Araeen’s early works are lyrical in their spontaneity and their poetic abstraction, with elements of nature playing an imperative role in the fluidity of movement and elegance of strokes. A few incidents in Araeen’s life at a very early age introduced him to the fundamental elements of his art. He espied some children playing the hula hoop; he found a piece of twisted wire and took it home finding its visuals interesting; he saw a tyre burning and when he returned later, the remaining carcass of the metal motivated him to take it home and suspend it. Motion in action and movement in form were the corresponding germinating seeds of all production that ensued in Araeen’s later years. Another essential factor was Araeen’s pursuit in the field of Civil Engineering before he turned to the dialectics of art and academics and it was the study of buildings and materials that informed his practice. The girder grids, the scaffolding structures, the I-beams and the cubes have evolved from that study, coupled with an intuitive response to linear expression.
The greatest challenge in addressing Araeen as an artist and sculptor is the endeavour to locate him suitably in the context of the lexicon of western art. He seems to belong to modernism, post-modernism, contemporaneity and minimalism. He appears to have associative connections to Hanif Ramay, Sadequain, Anwar Jalal Shemza, Anthony Caro and other peers. But Araeen defies location and it is our need as curators and writers to pin him to such encyclopedic niches. Araeen knew of all these artists and yet he trod his own path and defined his own course in history. The fact is that most artists work from one body of work to another defined by ideas that are sometimes internally motivated and sometimes manifestations of outward events. But they get to choose and sift through the cornucopia of ideas that are thrown their way. Araeen never had the luxury of being able to follow this trajectory of thought and production because of the times he was living in when he arrived in England. There was no space for the black artist to produce and exhibit, to be critically acknowledged, to be accepted or rejected as a mainstream artist. The black (and by black Araeen meant Asian, African and Caribbean) artists were looked upon as exotic and the marginalised ‘other.’ He wanted equality of opportunity and began to raise his voice rather than paint or sculpt, and spent the next 30 years protesting against Eurocentric authority as being the standard-bearers of the art industry. Through the ’70s in England, Araeen demonstrated, staged performance pieces, started the Black Phoenix magazine which later evolved into Third Text, the journal for alternate critical studies in art and architecture.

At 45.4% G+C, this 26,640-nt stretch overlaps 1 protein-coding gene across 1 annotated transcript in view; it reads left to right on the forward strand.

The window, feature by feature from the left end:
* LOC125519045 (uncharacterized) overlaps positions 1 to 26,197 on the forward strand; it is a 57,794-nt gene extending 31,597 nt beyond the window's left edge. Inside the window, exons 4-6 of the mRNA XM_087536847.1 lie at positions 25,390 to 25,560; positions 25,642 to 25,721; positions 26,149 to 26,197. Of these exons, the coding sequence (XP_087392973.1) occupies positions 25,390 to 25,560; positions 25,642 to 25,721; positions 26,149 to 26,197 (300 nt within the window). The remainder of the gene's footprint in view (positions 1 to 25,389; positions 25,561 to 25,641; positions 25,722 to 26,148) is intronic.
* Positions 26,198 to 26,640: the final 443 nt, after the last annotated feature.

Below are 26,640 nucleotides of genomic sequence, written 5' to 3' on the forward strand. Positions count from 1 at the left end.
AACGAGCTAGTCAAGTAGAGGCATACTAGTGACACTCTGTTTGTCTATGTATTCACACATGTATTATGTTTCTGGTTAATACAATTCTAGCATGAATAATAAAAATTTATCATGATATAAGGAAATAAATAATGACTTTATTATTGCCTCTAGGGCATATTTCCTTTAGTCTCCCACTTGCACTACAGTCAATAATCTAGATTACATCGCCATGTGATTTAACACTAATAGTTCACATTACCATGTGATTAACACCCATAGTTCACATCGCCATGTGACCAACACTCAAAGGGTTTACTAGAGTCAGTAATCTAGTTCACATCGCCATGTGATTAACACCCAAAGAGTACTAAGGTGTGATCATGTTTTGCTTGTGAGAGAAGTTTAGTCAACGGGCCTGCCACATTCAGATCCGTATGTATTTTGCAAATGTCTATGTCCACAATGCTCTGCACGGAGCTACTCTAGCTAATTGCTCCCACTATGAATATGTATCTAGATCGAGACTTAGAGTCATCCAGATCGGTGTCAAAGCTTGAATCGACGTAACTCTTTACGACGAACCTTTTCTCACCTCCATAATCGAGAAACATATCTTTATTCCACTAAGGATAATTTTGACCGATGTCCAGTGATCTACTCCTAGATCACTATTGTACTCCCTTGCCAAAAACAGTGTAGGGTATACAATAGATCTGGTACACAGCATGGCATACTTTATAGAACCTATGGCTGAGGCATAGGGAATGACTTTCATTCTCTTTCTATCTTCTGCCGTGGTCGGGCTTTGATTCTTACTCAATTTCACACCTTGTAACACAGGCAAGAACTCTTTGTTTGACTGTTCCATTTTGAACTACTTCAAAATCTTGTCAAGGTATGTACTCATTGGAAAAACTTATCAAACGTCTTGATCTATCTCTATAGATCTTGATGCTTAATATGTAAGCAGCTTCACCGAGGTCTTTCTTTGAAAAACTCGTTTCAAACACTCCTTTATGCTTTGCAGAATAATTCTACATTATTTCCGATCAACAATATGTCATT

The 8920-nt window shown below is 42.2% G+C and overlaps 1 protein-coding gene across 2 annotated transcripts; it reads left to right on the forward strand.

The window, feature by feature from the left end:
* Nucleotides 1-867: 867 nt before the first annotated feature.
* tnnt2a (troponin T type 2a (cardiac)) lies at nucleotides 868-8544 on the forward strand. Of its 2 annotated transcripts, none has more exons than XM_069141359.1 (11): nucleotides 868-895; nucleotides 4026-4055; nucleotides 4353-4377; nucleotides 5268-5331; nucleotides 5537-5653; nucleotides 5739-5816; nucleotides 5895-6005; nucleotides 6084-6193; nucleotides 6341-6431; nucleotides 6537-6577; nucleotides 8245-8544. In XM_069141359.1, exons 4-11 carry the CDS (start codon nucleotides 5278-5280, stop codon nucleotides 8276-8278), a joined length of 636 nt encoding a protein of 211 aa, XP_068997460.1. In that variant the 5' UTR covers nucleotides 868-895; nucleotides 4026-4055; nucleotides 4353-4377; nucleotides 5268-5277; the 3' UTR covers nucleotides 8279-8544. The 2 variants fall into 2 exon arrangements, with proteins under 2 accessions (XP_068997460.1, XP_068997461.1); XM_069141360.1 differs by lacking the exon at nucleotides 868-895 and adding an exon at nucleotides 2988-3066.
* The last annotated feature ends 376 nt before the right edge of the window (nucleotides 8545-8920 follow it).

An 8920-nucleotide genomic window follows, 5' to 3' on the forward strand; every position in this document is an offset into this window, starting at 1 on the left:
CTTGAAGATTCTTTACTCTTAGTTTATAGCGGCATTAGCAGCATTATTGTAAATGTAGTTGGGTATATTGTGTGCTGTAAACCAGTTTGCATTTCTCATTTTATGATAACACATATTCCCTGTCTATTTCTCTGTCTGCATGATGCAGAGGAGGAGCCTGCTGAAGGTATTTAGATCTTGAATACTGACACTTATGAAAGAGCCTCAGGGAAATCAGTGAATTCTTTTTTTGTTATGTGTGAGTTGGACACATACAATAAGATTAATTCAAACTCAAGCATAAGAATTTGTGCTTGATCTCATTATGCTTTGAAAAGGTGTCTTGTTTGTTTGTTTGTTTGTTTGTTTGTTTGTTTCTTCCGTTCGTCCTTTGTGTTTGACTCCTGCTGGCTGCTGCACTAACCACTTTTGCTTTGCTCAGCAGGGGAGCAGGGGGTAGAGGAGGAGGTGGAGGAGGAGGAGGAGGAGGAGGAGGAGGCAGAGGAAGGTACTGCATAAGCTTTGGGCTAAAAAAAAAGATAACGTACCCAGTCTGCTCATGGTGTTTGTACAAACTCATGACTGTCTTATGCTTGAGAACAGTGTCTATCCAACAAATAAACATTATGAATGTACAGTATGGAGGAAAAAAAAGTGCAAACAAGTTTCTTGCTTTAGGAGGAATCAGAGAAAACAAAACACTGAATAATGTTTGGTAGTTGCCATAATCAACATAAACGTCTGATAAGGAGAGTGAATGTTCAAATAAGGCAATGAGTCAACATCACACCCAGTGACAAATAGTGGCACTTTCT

The brilliant new works by Araeen, starkly coloured grids of a popsicle variety, are tied in with the title of the show, Homecoming. Araeen explains that Homecoming “was not only my return to my home in Pakistan but to the history which was submerged under the weight of western culture.” The Islamic heritage that Araeen speaks of is depicted in the paintings which consist of a series of names of Arab philosophers written in an abstract grid. Having made these most recent works in Karachi, Araeen has come full circle and yet, as the circle indicates infinity, we can expect much more from this artist from whom we have only just begun to learn the complexities of our heritage.
This article was originally published in Newsline’s Annual 2015 issue.
Nafisa Rizvi is a writer and independent curator. She was founder editor of ArtNow, the first online magazine on contemporary art.